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The go-to data point used to indicate whether an institution is helping students reach success has tended to be its graduation rate. Post-graduation employment is another indicator but the definition of student success has evolved to include many more areas.

More transfer students will now have the chance to obtain an associate degree—with-out extra administrative burden—thanks to a Lumina Foundation grant that National Student Clearinghouse received to provide an automated solution for exchanging reverse transfer student data.

Paying students to explore entrepreneurial ideas: Hope College in Michigan pays students $10 an hour for up to 10 hours a week when they enroll in entrepreneurial programs offered by its Center for Faithful Leadership (CFL).

UBThrive sessions will focus on key themes of growth and organizational structure as they relate to executive leadership, the student experience, operational efficiency and finance.

Anyone on campus interested in learning how to launch innovative programs around student and institutional success will want to attend UBThrive, a conference launching in 2015. From June 15 to 17 in Orlando, higher ed leaders will have the opportunity to hear from peers who are creatively fostering success on campus.

Back in September, the Crough Center at The Catholic University of America (D.C.) became the first building in the world to be LEED certified by students as part of a formal course.

Developed in 2011 by Patricia Andrasik, assistant professor of architecture, the LEED Lab course not only teaches students about green building codes and projects, but certifies them in LEED for Existing Buildings: Operations and Maintenance, or EB: O+M.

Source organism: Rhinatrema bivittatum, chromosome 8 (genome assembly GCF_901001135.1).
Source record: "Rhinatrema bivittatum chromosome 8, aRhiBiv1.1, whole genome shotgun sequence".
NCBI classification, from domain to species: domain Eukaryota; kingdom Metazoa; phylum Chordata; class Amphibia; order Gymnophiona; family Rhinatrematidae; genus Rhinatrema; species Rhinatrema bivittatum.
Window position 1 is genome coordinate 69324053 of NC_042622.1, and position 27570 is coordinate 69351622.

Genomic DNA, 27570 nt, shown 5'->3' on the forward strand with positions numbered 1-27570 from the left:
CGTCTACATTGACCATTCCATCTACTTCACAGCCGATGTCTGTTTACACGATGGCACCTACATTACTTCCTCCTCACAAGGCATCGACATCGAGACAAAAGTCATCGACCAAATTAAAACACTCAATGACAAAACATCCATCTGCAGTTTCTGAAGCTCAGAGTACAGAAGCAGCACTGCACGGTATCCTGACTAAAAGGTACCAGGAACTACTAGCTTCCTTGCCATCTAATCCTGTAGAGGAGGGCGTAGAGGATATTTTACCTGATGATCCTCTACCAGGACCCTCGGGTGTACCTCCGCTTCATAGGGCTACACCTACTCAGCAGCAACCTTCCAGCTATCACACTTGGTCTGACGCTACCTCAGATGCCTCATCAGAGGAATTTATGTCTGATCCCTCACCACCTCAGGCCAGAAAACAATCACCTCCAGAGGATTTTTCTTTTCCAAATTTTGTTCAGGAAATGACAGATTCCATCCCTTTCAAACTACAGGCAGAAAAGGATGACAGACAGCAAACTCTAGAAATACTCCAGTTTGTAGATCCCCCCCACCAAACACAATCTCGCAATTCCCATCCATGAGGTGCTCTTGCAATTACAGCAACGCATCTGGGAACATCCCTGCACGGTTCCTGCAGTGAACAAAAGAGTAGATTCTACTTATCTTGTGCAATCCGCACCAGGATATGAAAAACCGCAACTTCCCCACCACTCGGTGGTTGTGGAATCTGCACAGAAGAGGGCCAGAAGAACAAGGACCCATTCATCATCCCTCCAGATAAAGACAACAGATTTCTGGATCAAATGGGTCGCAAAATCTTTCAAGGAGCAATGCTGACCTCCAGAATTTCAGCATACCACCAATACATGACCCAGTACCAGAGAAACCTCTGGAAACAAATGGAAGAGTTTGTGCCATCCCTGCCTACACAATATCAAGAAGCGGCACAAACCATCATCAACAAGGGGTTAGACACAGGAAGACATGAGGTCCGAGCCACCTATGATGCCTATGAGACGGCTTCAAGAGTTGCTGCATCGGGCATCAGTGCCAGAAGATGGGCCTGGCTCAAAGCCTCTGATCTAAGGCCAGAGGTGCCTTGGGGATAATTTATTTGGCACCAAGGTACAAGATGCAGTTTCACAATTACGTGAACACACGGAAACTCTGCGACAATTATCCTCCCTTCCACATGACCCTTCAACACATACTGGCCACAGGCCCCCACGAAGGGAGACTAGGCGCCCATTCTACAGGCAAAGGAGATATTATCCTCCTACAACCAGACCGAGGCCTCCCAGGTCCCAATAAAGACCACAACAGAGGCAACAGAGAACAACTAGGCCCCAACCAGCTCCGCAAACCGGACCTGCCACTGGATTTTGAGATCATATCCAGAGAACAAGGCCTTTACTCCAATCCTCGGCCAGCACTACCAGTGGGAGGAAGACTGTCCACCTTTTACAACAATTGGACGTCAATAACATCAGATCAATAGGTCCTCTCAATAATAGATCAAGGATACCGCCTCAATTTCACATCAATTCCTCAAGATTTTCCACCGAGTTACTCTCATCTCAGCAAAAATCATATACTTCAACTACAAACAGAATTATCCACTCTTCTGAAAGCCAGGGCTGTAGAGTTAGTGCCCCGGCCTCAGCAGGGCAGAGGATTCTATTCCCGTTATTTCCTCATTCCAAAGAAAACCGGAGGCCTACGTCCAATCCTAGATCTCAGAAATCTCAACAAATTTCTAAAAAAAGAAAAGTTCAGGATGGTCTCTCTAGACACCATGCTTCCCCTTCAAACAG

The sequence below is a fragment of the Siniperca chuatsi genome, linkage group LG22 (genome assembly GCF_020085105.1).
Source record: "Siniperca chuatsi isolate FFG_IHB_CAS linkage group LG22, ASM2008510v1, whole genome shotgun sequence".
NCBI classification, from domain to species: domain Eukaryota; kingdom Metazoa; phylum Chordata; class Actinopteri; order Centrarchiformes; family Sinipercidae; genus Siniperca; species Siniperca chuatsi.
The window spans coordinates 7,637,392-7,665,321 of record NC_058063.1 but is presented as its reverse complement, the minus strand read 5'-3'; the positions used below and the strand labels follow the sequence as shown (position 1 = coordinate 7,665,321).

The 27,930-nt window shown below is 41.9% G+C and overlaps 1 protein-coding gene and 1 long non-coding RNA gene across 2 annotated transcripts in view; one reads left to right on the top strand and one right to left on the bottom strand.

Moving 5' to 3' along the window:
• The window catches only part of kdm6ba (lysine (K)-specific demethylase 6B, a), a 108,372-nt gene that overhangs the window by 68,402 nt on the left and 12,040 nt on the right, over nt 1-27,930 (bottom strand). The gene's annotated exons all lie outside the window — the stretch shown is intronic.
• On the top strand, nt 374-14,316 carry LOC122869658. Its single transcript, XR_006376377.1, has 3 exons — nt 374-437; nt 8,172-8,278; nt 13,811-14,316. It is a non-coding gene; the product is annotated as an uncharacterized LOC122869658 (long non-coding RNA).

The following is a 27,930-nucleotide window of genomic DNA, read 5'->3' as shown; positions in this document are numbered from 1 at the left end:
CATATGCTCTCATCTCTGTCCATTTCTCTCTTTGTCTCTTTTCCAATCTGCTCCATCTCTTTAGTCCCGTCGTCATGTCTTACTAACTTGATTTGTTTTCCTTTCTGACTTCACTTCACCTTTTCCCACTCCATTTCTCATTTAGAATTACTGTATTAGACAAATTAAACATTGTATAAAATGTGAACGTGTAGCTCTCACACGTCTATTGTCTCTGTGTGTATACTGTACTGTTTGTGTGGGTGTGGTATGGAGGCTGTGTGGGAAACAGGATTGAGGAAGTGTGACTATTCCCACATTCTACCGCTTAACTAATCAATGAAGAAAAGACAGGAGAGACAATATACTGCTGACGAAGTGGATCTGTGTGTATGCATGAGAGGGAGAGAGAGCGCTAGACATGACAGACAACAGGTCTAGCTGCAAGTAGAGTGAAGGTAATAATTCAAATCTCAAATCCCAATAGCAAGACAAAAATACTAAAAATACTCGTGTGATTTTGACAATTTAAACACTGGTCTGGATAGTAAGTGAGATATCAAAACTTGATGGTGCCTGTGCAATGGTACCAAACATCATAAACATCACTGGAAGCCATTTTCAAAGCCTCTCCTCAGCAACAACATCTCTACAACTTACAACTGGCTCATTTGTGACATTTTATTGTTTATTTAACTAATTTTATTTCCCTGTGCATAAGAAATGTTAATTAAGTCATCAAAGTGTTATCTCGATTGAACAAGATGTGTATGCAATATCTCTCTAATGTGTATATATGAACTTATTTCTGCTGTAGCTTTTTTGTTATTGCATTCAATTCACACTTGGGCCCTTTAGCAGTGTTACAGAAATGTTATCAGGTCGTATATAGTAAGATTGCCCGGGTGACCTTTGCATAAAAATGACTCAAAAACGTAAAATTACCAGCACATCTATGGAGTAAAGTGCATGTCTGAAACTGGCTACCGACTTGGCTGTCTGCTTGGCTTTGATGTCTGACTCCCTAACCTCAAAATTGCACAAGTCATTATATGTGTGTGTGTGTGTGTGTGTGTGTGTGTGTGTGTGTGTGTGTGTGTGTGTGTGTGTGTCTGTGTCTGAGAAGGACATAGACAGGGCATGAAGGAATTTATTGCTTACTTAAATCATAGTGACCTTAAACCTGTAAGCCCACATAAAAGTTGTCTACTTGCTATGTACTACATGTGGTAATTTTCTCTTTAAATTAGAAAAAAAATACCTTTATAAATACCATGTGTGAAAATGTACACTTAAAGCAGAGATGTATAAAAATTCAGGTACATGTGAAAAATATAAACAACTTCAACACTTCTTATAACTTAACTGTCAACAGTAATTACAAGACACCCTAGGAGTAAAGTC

Fraternities are in flux as institutions struggle to find a balance between maintaining tradition and keeping students safe.

Among recent developments, Wesleyan University in Connecticut ordered fraternities to become co-educational and Clemson University in South Carolina suspended its fraternities after a student’s death during an apparent hazing event.

Wesleyan’s decision was partially spurred by its student government association, which called for the campus’ three remaining all-male frats to become co-ed. A petition was presented to university President Michael Roth.

Boston is taking the lead in keeping college athletes safe during games.

Its city council recently approved the College Athlete Head Injury Gameday Safety Protocol—legislation that bans athletes who have or may have concussions from re-entering games and requires higher ed institutions to have an emergency medical action plan for host venues. Also, a neurotrauma consultant must be at all Division I football, ice hockey and men’s lacrosse matches in Boston.

Many people question why campus police would need a Mine-Resistant Ambush Protection vehicle like the ones pictured here. (Photo: Creative Commons: U.S. Navy)

One of the more enduring images from the recent protests in Ferguson, Mo., was that of armored military vehicles rolling down the streets of the city. But many have been surprised to learn that this equipment is also showing up on college campuses.

India and China are sending the most students to U.S. colleges to study STEM subjects.

The American higher education system still holds a global appeal, attracting nearly 1 million international students as of July, and more than one-third of these students are traveling stateside to study STEM fields. That’s according to the latest quarterly report from the Student and Exchange Visitor Program, “SEVIS by the Numbers.”

Colleges and universities across the country are poised to lose more than credibility if they don’t comply with sexual assault regulations and policies.

At Dartmouth University’s national sexual assault summit in July, Assistant Secretary for Civil Rights at the U.S. Department of Education Catherine E. Lhamon spoke bluntly.